Artist Mentors Needed at Galaxy 169
Galaxy 169 is looking to recruit interested, intrinsically motivated, and committed artists with a desire to help cultivate a group of young people. Galaxy 169 is a training and development center established in Fairfax, SC (Allendale County). The center's purpose is to provide a safe and conducive space for the wholistic development of youth. If you are an artist and would like to assist with mentoring, teaching networking skills, helping create opportunities, honing artistic talent, and showcasing different ways to be an artist, please apply by June 30.
The End of the Road Bluegrass Band Performs at the Horry County Museum
The Horry County Museum and the AVX Foundation present a free traditional bluegrass concert by The End of the Road Bluegrass Band, July 24th 1 p.m. The End of the Road Bluegrass Band is a regional band based out of Conway, South Carolina. Formed in 2001, the band plays traditional bluegrass and bluegrass gospel music. They have performed in multiple venues and churches, including a monthly concert series held by the Rivertown Bluegrass Society and the Southeastern Bluegrass Association of SC. The band also performed at the first annual Sea Mountain Fiddlers Convention and Bluegrass Festival where they shared the stage with such bands as Alan Bibey & Grasstowne, Carolina Blue, and The Virginia Luthiers.
Mounds, Mortars and Mysteries: Native American Society in the Wateree Valley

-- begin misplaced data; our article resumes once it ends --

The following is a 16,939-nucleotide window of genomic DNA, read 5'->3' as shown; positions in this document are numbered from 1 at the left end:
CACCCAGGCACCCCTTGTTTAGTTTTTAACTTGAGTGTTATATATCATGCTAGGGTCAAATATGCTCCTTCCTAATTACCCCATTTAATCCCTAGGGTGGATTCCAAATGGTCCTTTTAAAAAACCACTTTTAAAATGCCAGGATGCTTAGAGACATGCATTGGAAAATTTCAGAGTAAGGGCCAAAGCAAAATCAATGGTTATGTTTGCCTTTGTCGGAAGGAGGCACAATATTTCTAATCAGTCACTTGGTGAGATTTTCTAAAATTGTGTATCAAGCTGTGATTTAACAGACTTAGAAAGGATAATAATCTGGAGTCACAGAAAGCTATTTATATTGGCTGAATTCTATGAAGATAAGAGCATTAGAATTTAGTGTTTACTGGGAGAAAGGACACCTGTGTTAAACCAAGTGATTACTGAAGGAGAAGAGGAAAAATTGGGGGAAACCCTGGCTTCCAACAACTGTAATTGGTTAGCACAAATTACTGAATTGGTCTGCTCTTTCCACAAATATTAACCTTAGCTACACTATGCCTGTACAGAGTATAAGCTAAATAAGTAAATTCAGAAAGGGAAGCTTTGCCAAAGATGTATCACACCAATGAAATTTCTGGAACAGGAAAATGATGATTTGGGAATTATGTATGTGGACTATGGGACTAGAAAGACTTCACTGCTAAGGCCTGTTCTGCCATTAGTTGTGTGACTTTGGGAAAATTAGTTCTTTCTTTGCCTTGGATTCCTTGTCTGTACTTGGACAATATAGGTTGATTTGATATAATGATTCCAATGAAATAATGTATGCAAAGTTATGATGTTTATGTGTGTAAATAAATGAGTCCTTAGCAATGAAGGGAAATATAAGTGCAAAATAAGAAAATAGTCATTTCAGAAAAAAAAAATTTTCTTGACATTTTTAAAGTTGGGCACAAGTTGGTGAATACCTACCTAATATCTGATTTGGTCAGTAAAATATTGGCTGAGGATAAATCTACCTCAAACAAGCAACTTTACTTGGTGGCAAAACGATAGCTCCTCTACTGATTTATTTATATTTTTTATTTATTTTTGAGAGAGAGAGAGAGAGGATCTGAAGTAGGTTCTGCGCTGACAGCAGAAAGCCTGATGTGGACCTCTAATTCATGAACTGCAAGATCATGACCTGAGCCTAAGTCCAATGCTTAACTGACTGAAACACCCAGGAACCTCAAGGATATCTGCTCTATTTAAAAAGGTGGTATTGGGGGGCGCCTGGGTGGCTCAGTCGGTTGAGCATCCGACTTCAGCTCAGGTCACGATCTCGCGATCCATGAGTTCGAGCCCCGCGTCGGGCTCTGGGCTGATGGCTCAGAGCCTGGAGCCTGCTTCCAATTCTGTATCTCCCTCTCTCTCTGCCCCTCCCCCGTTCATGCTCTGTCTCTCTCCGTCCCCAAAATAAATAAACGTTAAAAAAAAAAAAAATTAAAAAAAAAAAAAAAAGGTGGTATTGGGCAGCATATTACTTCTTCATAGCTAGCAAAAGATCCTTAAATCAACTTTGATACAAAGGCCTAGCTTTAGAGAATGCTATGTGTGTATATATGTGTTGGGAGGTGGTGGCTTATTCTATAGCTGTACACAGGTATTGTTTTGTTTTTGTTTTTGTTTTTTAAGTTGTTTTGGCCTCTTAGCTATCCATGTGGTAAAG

The Horry County Museum and the AVX Foundation present Mounds, Mortars and Mysteries: Mississippian Period Archaeology in the Wateree Valley - A.D. 1200-1670, July 10th at 1 p.m. Antiquarians and archaeologists have been investigating the Native American societies living along the Wateree River since the early 19th century. A concentration of mounds, artificially constructed monuments of earth, were noted here in one of the earliest publications on the archaeology of the United States in 1848, yet we still have only scratched the surface. Recent investigations combined with a synthesis of all known information has led to a more informed understanding of these vibrant societies just prior to European contact and colonization. This slide illustrated lecture will share information on the sites, artifacts, foodways and the rich culture of South Carolina Native Americans.
Documentary Film: Uncommon Folk
The 2021 Horry County Museum Documentary Film Series continues with the SCETV film Uncommon Folk. There are some artists that fall outside of the definition of fine art. Sometimes referred to as folk, outsider, visionary or memory artists, most are driven to create something that has a special meaning to them. Some use objects from their own backyard, or illustrate personal visions or cultural history, while others use art to cope with life. Some are celebrated locally, while the work of others goes unseen until their deaths. One thing they have in common is that they are destined to leave their impression on this world through their work. Free screening at 1 p.m. July 21st.
2021 North Charleston Farmers Market
The 2021 North Charleston Farmers Market takes place every Thursday through October 28. The market offers fresh, locally grown produce, as well as art & craft vendors, specialty foods, and live music (5-7 p.m.). In addition, the market features a different food truck each week. Free Admission/Free Parking